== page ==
Intraoral X-ray Equipment and Imaging
The aim of this chapter is to describe modern intraoral x-ray equipment, in particular those design features that improve safety and image quality.
The reader should be able to:
recognise the key features in modern intraoral x-ray equipment
explain the safety design features of modern intraoral x-ray equipment
explain how the design features of the x-ray set can affect image quality
relate safety and image quality to current regulations and good practice guidelines.
Various components make up an intraoral dental x-ray set, the functions of which are shown in Table 2-1. A typical intraoral set is shown in Fig 2-1.
|X-ray tube head|
|X-ray tube||Site of x-ray production|
|Tube head housing||Metal casing that helps prevent leakage of radiation. It is filled with oil to help dissipate the heat generated during x-ray production|
|Step-up transformer||Steps up the voltage applied across the x-ray tube from 240 V to between 60–70 kV|
|Step-down transformer||Steps down the voltage applied to the filament to 10 V|
|Autotransformer||Allows the kV to be varied on those sets with variable kV selection|
|Aluminium filter||Filters out low-energy x-ray photons|
|Collimator||Metal component that defines the size and shape of the x-ray beam|
|Position indicating device (PID)||Device that allows the beam to be aimed accurately at the area under investigation and also sets up the focus-to-skin distance|
|The arm allows precise and steady positioning of the x-ray tube head so that the position indicating device may be aligned correctly|
|Exposure control panel and exposure button|
|The panel allows the setting of the exposure time. The milliamperage (mA) is normally fixed by the manufacturer and is not adjustable. Some machines allow the operator to adjust the kV. Once the exposure factors have been set, pressing the exposure button activates the exposure.|
The x-ray tube is composed of an evacuated glass tube containing a cathode (tungsten filament) and an anode (tungsten target set into a copper stem). A low current, typically around 7 mA, is passed through the tungsten filament, producing a cloud of electrons by thermionic emission. A focusing cup surrounding the filament keeps the electrons near to the filament. The electrons are then accelerated towards the tungsten target by the high potential difference (60–70 kV) between the cathode and the anode. The electrons are travelling fast when they strike the focal spot in the target and rapidly lose their kinetic energy in the form of heat and x-ray photons. The heat is conducted away from the tungsten target by the copper stem and is further dissipated by the surrounding oil. The x-ray photons pass through the thin glass tube. The components of the x-ray tube are shown in Fig 2-2.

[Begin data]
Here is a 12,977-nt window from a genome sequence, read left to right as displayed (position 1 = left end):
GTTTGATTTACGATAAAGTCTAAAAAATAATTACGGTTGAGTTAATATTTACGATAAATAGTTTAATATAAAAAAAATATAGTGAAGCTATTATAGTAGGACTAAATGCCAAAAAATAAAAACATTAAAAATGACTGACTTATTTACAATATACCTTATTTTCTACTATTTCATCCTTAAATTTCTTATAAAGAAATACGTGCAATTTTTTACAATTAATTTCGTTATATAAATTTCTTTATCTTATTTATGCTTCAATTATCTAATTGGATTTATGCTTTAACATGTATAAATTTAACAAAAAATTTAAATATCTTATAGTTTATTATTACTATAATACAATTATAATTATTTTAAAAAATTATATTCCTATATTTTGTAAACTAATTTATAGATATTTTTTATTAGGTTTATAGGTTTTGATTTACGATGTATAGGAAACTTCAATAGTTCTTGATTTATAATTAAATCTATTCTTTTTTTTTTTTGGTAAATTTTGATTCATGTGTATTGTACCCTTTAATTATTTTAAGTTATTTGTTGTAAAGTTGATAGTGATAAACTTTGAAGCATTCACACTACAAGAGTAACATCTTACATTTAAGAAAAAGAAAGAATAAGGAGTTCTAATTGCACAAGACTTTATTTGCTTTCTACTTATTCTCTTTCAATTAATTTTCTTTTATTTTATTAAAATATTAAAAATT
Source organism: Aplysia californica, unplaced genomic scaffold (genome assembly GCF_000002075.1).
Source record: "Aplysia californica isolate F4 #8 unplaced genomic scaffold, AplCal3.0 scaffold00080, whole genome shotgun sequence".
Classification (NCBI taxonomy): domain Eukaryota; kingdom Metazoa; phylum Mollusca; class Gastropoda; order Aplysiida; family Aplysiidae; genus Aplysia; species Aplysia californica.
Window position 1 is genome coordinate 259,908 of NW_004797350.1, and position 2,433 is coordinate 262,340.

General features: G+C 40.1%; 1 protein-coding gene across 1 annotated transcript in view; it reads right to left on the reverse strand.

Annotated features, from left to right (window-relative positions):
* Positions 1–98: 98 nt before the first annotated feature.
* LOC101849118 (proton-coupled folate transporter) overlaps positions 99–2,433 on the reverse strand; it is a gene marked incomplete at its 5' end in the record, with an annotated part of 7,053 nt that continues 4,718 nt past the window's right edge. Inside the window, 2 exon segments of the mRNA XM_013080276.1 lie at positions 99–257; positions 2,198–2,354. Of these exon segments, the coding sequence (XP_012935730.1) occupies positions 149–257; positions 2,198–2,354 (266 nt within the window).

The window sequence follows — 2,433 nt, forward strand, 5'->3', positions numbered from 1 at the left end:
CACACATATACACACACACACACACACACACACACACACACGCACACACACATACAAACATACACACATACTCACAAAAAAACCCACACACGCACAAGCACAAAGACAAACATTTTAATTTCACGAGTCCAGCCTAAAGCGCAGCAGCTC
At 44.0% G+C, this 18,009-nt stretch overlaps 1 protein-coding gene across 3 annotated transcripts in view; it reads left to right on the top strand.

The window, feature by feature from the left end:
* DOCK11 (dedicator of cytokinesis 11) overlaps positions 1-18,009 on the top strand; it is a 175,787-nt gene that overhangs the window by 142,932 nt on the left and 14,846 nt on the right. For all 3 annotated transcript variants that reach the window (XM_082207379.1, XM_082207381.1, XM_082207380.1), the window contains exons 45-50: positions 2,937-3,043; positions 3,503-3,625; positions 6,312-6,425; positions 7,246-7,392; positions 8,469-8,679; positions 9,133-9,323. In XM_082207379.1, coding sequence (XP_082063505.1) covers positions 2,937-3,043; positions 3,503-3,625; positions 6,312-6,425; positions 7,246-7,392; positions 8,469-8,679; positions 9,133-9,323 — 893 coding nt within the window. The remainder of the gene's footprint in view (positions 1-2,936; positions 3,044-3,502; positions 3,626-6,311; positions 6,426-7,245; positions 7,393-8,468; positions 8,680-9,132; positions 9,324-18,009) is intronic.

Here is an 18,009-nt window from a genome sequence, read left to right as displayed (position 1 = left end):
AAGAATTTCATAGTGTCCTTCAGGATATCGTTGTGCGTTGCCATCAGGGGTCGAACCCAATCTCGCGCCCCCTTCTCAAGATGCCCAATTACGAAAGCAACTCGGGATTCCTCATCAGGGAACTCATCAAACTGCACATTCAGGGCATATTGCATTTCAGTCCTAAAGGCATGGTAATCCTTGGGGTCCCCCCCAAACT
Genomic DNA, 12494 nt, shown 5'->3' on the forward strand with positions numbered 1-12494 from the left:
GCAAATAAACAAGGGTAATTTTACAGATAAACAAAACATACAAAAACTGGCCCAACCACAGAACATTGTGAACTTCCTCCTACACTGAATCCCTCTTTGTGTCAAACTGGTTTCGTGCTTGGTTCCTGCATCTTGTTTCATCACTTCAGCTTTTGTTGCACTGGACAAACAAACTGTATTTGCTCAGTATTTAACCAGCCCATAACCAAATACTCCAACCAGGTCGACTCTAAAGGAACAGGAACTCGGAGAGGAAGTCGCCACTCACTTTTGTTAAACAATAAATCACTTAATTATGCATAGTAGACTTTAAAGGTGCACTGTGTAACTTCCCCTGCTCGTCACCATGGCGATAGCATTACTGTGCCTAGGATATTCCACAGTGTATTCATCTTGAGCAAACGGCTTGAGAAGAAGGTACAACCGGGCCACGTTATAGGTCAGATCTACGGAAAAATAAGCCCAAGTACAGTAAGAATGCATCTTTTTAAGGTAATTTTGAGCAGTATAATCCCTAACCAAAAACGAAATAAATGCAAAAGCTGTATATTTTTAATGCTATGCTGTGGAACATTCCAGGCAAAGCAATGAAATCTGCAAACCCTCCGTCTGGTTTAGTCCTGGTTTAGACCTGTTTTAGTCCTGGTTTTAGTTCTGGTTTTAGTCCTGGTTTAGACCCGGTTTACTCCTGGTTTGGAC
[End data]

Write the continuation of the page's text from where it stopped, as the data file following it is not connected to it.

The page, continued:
In the UK, intraoral dental x-ray sets are designed and constructed so that they comply with British Standards and meet the safety and performance standards set out in the Medical Devices Regulations 1994. In the USA, all x-ray machines have to comply with performance standards set out by the Food and Drug Administration in 1995. Similar regulations are found in other countries.
Although the dose from one intraoral exposure is low, intraoral radiography is one of the commonest x-ray investigations undertaken in both the UK and USA. Therefore, the principle of “optimisation” should be followed at all times – keeping the radiation dose as low as reasonably practicable. Modern intraoral equipment incorporates many dose saving design features, the requirements for which include the following:
New equipment should operate at a high kilovoltage.
Constant potential units are superior to alternating current x-ray sets.
The x-ray tube, x-ray housing and position indicating device should be constructed to keep radiation leakage to a minimum.
Adequate filtration of the x-ray beam should be employed.
Open-ended position indicating devices should be used in conjunction with rectangular collimation.
The position indicating device should provide a long focus-to-skin distance.
The kilovoltage refers to the potential difference applied across the x-ray tube. Strictly speaking, the term “kVp” (peak kilovoltage) should be used as this reminds us that the stated kilovoltage is that achieved at the peak of the alternating potential provided by the mains electrical supply. For simplicity, this book uses the term “kV”. If a high kV is selected, the electrons in the x-ray tube are accelerated more and will be travelling more rapidly when they hit the target. The interaction of these electrons with the tungsten target will produce higher energy x-ray photons. Higher energy photons have shorter wavelength and are more penetrating. Therefore, these photons are less likely to get absorbed, decreasing the skin dose. A kV of between 60 and 70 kV is generally recommended.
However, the kV also has an effect on the quality of the image, in particular the radiographic contrast. The relationship between patient dose and radiographic contrast is discussed later.
As indicated above, the mains power supply is alternating potential, and hence alternating current (AC). This means that the current is continuously oscillating from positive to negative. Each complete oscillation is known as a cycle. The number of cycles per second will vary depending on the country; there are 50 cycles per second (50 hertz) in the UK and 60 cycles per second (60 hertz) in the USA.
The mains voltage follows a similar waveform to the current (Fig 2-3). Only the positive half of the cycle is useful in producing x-rays. Rectification circuits ensure a positive kV is always applied across the tube.
In full wave rectification, there are 100 pulses per second (in the UK), but peak voltage is only achieved for a short period of time. For the remaining time the kV is lower, producing lower energy x-ray photons. These lower energy photons increase the />